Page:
Biomechanical properties of common carotid arteries assessed by circumferential two-dimensional strain and beta stiffness index in patients with ankylosing spondylitis.J Rheumatol. 2020 Jul 01 [Online ahead of print]JR
Ankylosing spondylitis (AS) is associated with an elevated risk of cardiovascular disease (CVD) related to atherosclerosis, preceded by arterial stiffness. We aimed to examine common carotid artery (CCA) biomechanical properties using ultrasound to calculate β stiffness index (indicating arterial stiffness) and, a more recently developed technique, two-dimensional (2D) speckle tracking strain (indicating arterial motion and deformation, strain) to 1) compare with age- and sex-matched controls and to 2) analyze relationships between strain and stiffness with disease characteristics and traditional risk factors for CVD in AS patients.
In this cross-sectional study, a cohort of 149 patients with AS, mean age 55.3±11.2 years, 102(68.5%) men, 146 (98%) HLA-B27 positive, were examined. Bilateral CCAs were examined for circumferential 2D strain and β stiffness index. A subgroup of 46 patients were compared with 46 age- and sex-matched controls, both groups without hypertensive disease, diabetes, myocardial infarction or stroke.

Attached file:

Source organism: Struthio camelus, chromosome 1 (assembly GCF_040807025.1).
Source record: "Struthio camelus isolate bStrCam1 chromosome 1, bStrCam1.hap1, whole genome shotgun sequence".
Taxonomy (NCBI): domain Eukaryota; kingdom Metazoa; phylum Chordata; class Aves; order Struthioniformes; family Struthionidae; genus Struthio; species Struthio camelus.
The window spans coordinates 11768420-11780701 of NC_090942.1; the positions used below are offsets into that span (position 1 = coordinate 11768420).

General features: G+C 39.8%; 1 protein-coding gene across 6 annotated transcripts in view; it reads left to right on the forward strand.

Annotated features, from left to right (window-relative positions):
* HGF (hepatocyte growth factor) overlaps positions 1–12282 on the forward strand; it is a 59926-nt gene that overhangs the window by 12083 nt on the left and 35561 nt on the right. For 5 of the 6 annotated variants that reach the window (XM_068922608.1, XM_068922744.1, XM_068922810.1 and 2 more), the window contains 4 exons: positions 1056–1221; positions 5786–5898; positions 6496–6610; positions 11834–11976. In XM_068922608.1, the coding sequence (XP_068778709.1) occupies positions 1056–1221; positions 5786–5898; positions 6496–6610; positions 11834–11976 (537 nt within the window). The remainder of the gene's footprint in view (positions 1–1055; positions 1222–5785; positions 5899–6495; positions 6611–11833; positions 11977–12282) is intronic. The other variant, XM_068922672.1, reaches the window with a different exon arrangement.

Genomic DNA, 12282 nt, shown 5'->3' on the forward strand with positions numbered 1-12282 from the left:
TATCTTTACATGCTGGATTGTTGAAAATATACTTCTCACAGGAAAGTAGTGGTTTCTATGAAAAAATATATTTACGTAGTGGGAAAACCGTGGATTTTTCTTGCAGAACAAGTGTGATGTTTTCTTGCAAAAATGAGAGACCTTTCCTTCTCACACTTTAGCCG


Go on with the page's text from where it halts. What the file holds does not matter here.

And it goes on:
Mean bilateral circumferential 2D strain was lower in AS patients compared with controls, 7.9±2.6% vs 10.3±1.9%, p<0.001 whereas mean bilateral β stiffness index was higher, 13.1±1.6mmHg/mm vs 12.3±1.3mmHg/mm, p=0.018. In multivariable linear regression analyses strain was associated with age, erythrocyte sedimentation rate, history of anterior uveitis and treatment with csDMARD and/or bDMARD (R2 0.33), while stiffness was associated with age (R2 0.19).
Both CCA circumferential 2D strain and β stiffness index differed between AS patients and controls. Strain was associated with AS-related factors and age while stiffness with age, suggesting that the obtained results reflect different pathogenic vascular processes.